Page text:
Conflict impacts a company's bottom line. Employee disagreements may disrupt operations, reduce productivity, and demoralize employees.

Conflict impacts a company’s bottom line. Employee disagreements may disrupt operations, reduce productivity, and demoralize employees.

Unresolved workplace conflict costs $359 billion annually, according to one research. Therefore, they impact your brand. In a negative way. In fact, this is true whether they are kept in-house or are leaked to the media.

Business leadership and human resource management are critical for preventing this. Their duties include enforcing the company’s conflict resolution policies and mediating workplace conflicts as required.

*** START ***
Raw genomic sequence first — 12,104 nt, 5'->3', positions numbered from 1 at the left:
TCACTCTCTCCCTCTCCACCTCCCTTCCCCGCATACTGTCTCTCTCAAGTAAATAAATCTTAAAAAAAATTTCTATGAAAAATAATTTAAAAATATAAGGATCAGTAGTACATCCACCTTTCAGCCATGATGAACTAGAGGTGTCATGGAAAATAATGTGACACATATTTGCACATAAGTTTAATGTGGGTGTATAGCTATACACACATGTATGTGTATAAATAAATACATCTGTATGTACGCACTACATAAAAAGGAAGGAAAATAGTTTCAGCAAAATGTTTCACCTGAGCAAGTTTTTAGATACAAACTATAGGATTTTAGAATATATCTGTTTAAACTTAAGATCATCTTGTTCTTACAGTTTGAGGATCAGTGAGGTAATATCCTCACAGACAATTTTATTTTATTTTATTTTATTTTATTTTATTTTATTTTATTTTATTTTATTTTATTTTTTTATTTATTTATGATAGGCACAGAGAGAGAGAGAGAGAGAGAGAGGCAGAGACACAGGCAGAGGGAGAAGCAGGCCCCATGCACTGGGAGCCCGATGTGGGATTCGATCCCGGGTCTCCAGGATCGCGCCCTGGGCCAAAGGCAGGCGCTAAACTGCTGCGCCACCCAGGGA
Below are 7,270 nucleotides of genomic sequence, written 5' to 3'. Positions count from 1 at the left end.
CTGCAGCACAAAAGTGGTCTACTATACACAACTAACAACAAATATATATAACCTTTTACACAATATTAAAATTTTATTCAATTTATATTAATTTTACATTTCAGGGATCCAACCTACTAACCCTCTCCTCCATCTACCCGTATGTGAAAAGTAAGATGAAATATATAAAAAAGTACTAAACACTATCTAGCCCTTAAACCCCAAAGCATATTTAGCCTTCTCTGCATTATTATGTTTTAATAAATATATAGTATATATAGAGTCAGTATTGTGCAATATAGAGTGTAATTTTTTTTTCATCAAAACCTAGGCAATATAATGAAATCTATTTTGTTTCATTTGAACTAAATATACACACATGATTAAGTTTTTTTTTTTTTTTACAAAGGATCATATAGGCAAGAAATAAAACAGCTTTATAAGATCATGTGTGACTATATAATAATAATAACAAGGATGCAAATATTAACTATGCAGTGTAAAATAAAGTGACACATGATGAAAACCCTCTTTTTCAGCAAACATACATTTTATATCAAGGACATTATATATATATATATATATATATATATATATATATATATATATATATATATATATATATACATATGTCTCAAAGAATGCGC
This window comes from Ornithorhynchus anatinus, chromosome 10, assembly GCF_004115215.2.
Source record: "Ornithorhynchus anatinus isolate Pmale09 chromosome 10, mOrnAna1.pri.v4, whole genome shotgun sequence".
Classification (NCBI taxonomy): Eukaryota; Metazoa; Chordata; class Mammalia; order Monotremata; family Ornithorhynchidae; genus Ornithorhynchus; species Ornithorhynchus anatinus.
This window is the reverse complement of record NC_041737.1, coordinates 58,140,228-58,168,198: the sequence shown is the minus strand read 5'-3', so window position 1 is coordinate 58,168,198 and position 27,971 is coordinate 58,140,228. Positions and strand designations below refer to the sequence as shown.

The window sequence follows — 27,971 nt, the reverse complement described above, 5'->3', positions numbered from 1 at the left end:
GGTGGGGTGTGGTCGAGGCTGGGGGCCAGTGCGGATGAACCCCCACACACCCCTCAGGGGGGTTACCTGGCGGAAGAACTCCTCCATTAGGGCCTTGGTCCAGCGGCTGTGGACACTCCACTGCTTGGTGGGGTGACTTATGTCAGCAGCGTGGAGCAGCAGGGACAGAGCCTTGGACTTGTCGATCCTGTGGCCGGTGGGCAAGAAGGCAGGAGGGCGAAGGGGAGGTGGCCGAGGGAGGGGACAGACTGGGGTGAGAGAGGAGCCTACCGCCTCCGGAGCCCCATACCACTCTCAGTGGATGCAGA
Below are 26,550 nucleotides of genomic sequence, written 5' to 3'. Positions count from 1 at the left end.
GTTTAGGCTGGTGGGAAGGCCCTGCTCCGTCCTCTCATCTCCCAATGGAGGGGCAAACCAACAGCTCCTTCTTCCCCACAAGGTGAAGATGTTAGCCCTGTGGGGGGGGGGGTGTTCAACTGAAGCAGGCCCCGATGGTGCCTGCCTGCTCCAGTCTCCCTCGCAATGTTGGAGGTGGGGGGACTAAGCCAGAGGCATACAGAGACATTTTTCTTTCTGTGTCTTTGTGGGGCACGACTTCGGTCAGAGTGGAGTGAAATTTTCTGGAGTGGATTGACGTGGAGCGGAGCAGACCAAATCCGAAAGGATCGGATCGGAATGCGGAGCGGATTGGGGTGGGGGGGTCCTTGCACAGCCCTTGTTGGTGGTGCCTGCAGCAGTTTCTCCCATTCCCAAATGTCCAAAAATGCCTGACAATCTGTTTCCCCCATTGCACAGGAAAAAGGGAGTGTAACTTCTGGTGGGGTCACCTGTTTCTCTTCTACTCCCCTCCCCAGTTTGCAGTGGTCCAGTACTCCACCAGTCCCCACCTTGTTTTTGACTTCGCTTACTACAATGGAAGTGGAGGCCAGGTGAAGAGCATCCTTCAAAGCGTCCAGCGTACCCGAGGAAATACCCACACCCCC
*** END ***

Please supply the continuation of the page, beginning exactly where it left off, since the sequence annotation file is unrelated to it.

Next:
Are you a leader in your company? Do you want to be a leader? Your responsibility will include putting out fires and averting employee strife. According to an American Management Association research, managers spend 24% of their time managing conflicts. It’s not simple, but with the correct tools and knowledge, you can do it.

Here are suggestions for negotiating and resolving workplace disputes.

1. Create a conflict open-door policy.

To avoid conflict, managers should foster an open dialogue where employees feel free to voice their concerns. Implementing an open-door policy can help.

This policy should encourage staff to speak up about important issues without fear of repercussions. It requires active listening, questioning, and cooperation. As a result, employees will be more willing to speak up if they have a problem, preventing confrontations from growing.